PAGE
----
Wednesday, September 28, 2011

F Marks the Spot

Against what we considered our better judgment, Danielle's program for behaviorally-challenged teens decided to mainstream her for an elective class this semester.

Not surprisingly, she is now failing that class.

The reason?

She hasn't turned in eight assignments.  At least some of those assignments were assigned while we were out of town.

Danielle knew, in advance, that we were going out of town.  We informed the school that we were going to be out of town, and asked that her instructors send work home with her.  Danielle "forgot" at least some of those assignments.  We know for a fact that she didn't bring her reading book home, and she denied receiving any assignments from her mainstreamed class, other than being asked to take a few photographs while she was gone.

She barely did any work while we were away.  We reminded her a couple of times, but opted not to get into a control battle over homework.  The consequences of failing to do her homework were going to be on her, and that's where we left it.

Yesterday, we got an e-mail from Danielle's homeroom teacher that said the following:

We've been trying to help her get caught up.  There is not enough time in the day to devote the time she needs to get caught up.  She was directed by our staff to bring her [failing subject] book home and work on assignments there.  She left the book on her desk.  I believe she was also told by Mr. [teacher of failing subject] to take pictures of [failing subject] and label them.  I don't know if she followed that directive.  She also has had notes downloaded on her gig stick, but never seems to bring it to school.  Perhaps you could help her get caught up so she can have a passing grade.

We avoided the temptation to send back a snarky, "we told you so," remark, or to ask the obvious question, "how do you expect us to help her if we don't have the book here?"  We politely replied that we would discuss the situation with Danielle, but that our availability to help her is somewhat limited, because of our work schedules.

The real answer is, I'm not going to get into a huge control battle with my kid over school.

We did tell her we expected to see the book, in her hands, tomorrow afternoon, no excuses.  We also told her that if she brought home a failing grade on her progress report, there would be some unpleasant consequences.

When she tried to argue, we cut her off.  "You know what is expected, you know what the consequences will be if you do not meet our expectations, and that's all we have to say on this subject."

And now we are done discussing the problem.

Of course Danielle tried to argue that she'd already received some consequences at school.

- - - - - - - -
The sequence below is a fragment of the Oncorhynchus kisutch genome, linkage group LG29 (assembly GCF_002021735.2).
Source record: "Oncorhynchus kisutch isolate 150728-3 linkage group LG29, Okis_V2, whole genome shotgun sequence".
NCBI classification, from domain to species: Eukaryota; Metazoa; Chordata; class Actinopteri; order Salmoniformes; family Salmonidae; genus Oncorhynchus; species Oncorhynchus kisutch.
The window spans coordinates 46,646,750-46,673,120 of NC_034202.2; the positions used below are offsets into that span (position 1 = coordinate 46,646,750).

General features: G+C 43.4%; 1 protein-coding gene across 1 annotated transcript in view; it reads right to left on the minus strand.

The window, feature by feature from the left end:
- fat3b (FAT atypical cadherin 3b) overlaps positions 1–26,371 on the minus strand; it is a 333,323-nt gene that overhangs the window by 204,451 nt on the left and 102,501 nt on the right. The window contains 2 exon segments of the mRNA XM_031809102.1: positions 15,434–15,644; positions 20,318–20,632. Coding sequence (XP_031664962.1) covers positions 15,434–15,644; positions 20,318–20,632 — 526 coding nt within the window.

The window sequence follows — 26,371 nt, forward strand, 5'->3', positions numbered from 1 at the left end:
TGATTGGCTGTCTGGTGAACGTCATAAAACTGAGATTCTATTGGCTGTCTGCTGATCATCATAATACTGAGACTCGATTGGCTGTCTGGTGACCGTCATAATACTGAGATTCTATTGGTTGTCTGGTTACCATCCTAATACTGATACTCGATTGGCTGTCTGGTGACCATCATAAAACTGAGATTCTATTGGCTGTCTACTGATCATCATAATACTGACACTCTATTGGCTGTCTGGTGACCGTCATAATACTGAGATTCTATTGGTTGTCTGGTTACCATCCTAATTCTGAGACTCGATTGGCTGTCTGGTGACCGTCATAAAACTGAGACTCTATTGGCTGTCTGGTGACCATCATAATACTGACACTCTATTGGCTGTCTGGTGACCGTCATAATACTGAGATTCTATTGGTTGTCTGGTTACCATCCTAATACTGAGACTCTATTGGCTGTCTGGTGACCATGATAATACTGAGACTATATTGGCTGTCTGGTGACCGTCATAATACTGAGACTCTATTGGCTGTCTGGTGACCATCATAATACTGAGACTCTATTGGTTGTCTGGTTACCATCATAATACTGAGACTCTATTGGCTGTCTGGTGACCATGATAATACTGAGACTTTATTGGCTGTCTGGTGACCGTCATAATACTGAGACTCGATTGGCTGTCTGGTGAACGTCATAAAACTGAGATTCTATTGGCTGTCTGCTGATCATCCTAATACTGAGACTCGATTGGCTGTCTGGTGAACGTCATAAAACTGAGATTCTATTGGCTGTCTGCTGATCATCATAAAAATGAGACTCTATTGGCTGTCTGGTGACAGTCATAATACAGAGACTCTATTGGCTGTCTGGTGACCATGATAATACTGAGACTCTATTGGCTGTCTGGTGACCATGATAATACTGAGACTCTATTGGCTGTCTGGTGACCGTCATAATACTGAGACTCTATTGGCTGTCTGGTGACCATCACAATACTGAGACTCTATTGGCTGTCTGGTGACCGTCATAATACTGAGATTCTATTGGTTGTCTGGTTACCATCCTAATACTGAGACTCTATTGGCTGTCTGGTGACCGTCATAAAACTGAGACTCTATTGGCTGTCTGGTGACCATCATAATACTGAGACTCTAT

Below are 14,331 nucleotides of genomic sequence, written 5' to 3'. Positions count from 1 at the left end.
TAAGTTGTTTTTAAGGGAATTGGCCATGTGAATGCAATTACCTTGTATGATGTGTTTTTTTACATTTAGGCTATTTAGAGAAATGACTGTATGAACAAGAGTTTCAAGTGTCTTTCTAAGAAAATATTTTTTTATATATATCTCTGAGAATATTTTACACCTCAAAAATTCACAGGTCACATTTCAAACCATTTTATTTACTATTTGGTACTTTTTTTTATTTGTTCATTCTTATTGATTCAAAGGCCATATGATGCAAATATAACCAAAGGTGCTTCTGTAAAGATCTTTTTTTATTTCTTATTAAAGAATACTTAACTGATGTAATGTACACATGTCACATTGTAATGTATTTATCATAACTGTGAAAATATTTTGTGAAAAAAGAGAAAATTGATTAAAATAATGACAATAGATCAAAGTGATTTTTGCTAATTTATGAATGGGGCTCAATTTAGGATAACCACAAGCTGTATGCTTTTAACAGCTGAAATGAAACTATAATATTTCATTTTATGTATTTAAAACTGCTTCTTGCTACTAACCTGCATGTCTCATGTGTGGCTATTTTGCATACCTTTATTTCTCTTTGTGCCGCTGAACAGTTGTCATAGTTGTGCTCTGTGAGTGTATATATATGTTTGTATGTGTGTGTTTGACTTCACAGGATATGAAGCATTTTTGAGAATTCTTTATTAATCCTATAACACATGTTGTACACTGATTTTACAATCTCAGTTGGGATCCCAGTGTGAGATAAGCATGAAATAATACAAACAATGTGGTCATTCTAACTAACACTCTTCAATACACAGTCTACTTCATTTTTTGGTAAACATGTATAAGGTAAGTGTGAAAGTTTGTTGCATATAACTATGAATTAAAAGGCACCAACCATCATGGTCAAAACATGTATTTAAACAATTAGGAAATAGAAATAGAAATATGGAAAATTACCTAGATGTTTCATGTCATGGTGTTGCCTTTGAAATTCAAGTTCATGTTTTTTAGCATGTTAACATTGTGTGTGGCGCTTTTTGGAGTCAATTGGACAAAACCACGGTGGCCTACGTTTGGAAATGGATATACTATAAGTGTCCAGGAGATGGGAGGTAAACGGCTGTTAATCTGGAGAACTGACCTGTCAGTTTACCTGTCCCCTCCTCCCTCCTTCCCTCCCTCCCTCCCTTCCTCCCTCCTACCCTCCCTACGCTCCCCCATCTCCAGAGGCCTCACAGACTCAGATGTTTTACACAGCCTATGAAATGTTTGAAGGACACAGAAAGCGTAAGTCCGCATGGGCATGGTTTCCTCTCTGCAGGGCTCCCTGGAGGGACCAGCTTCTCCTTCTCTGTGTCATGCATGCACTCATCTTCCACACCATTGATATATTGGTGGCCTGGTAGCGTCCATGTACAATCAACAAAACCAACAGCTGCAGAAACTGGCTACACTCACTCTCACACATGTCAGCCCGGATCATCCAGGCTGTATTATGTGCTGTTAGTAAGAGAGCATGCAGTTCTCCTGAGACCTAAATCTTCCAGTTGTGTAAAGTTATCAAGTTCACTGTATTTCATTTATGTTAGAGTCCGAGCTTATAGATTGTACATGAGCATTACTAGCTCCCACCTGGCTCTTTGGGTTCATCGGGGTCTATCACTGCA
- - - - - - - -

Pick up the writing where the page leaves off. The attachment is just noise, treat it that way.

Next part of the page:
"That may be true," we answered calmly, "but when your teacher says, "perhaps you could help her get caught up so she can have a passing grade," we are going to get involved.

I think a snowflake has a better chance of surviving in hell than Danielle has of passing this class.

1 comment:

  1. So it's one thing to battle over homework, but when you pull your kid out of school for two weeks, that's two weeks worth of instruction she missed. So of course there's going to be some extra catching up to do. This isn't just homework - it's 8 or 10 days (or whatever) worth of seat time, instruction, discussion, focused practice, remediation, assessment AND homework she missed out on. She came back with nothing done, and the class didn't stop, because you were on vacation. If she didn't have step 1, 2, and 3 completed, there was no way she could start rolling with step 4 on her first day back.

    She was completely over her head. And you do bear some responsibility in this, voluntarily pulling her out of school for two weeks to go on vacation, without setting up time and space to do her work, without being informed about what needed to be done, without playing the role of teacher a bit, as the rest of her class is continuing on without her, and she needs to keep up.

    I feel like if a parent isn't willing to play a supportive role during school-time vacation, then maybe you shouldn't take your kids on vacation during the school year. Or if you're going to pull her out, and refuse to do structured, guided, school-related activities during those missing school days, then you're going to have to accept that she is going to fall behind and fail, and not heap a bunch of consequences on top of it.

    I understand that your daughter has special needs and is combative with you. I get that. So that's why it's all the more puzzling why you'd pull her out of school in the beginning of the school year, when she needs the consistency of routine, the structure, and the format of the school day.

    It sounds like you had a great vacation - you blogged that she had a great time and didn't have any meltdowns. School wasn't mentioned at all in your blog. Did you read through her extended absence packet of work and were you familiar with what needed to be done? Did you set up a consistent time and place for her to do her work? Did you provide some instruction or guided practice for the skills that were being presently taught back at home?

    You set her up for failure here. And I do think you have a responsibility here to help her at this point. Especially because she has special needs, she doesn't know where to begin. This isn't the same as a homework battle, she missed two weeks of school. You need to provide the instruction, discussion, guided practice and remediation she missed. Then she'll be able to do her homework on her own, and you can back off to your usual hands-off approach. Then it's her chance to make the right decisions. But you have to start with teaching her what she missed. That's what the teacher meant by "getting her back up to speed."


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